You’re absolutely right, Irene. That was something I didn’t think about when writing (I will next time!). The challenge of caring for the children at the expense of wider family relationships must be particularly challenging – another one I hadn’t thought of – oh dear, this is a very steep learning curve 🙂
Hi Irene – I’ve now edited the blog post to acknowledge the part of kinship carers a little (in the “Family” section). It doesn’t anywhere near do justice to the work of kinship carers, but I think your point was a good one and needed to be acknowledged in the lost itself. Thanks again!
QUESTION: do you guys have a LinkedIn group or something similar that you are part of? Something specific to kinship care? I’ve done a quick search and only found something U.S.A. based for fostering in general, but nothing for kinship carers specifically. What do you think about this – it’s a great way to share ideas, articles, etc and there is also an “Inmail” facility where you can contact people privately if they are connected to you – just a thought…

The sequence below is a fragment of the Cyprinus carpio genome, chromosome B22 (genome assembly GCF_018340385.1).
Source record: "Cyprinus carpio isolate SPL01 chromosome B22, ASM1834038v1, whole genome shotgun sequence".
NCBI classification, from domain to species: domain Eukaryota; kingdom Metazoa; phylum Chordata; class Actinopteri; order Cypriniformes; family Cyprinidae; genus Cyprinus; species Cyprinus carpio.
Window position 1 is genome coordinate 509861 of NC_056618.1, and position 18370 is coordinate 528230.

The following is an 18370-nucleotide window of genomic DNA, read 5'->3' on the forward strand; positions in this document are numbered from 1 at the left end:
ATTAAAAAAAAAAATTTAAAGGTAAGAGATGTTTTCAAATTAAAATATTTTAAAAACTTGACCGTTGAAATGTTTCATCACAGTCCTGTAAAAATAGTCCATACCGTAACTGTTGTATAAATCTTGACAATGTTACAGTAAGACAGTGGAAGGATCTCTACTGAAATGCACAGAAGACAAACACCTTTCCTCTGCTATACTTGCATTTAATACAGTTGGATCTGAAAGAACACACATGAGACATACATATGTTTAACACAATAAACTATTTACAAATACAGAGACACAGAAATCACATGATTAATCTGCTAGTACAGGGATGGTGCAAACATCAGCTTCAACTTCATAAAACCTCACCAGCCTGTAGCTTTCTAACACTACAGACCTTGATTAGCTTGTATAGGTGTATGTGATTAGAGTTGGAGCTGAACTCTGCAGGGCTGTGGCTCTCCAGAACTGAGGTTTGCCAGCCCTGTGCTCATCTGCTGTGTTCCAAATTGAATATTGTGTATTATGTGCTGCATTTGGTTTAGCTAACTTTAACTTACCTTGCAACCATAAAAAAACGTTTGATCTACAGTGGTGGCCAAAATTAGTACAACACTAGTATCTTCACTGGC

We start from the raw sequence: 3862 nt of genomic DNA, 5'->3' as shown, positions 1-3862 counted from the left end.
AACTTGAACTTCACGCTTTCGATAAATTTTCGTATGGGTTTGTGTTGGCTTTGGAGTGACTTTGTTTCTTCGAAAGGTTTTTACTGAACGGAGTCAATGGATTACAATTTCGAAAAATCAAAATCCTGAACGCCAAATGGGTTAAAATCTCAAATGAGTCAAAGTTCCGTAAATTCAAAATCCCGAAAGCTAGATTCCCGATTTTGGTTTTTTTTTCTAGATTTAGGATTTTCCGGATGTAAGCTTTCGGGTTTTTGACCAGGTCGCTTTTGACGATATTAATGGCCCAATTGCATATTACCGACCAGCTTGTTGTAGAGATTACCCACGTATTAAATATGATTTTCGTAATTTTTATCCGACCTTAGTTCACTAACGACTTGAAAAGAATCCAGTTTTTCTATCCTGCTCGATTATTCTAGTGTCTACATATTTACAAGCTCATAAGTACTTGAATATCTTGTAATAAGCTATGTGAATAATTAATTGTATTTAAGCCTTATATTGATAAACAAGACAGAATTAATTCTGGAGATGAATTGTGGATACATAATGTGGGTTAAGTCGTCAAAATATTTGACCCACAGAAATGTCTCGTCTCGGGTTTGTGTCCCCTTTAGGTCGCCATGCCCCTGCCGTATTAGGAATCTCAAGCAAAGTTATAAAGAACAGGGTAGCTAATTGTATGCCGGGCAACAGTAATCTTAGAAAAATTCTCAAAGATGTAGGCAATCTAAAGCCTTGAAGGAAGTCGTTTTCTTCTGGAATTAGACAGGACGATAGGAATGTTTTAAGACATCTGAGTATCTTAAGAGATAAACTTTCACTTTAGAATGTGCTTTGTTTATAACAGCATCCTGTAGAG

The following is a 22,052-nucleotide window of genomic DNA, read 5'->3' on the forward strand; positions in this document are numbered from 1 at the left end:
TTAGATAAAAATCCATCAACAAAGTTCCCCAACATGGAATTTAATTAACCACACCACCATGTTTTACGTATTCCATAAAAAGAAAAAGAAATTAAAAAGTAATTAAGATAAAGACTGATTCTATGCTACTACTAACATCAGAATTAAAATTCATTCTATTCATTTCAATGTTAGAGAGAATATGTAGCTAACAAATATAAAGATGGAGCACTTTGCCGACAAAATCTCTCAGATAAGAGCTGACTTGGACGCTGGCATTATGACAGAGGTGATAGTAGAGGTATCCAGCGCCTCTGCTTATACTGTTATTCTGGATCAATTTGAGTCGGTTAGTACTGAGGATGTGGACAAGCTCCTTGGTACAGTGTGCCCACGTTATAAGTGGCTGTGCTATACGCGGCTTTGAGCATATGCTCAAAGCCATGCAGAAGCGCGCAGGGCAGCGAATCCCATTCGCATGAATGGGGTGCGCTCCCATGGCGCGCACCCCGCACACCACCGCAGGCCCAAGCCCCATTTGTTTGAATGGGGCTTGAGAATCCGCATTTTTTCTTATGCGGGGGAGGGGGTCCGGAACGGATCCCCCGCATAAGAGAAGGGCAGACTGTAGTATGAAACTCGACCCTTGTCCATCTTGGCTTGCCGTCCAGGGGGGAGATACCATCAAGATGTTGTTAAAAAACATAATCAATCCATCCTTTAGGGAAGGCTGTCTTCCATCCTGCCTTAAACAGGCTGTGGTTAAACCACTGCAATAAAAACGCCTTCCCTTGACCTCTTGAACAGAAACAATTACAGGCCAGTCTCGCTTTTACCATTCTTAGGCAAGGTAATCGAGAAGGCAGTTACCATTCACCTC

Hi Jonny, I am another Kinship carer, and yes we have a facebook group, a website, a twitter account, many local support groups, a Travelling Ted who is moving around the country raising awareness of kinship care, there is a lot going on, but not enough people are aware of what we ‘have to go through’ in order to provide a safe home and future for our kinship children. Here are some links
Proud to be part of
Please follow Kristopher the Kinship Ted on his travels around the UK
Brilliant – thanks Janellen!
Are you UK or US based?
I’m a Yorkshireman based in Cardiff, Karen :-). J.
Here’s some stuff to check out then 🙂
And me 🙂 @Steeley_Kaz
– Raising Awareness of Kinship Care
– Travelling Ted
– Grandparent, Sibling and Kinship Carers
(All the above are FB pages)
I think there is a LinkedIn group for Kinship Care – if I can get into my LinkedIn account I will try and post a link for you.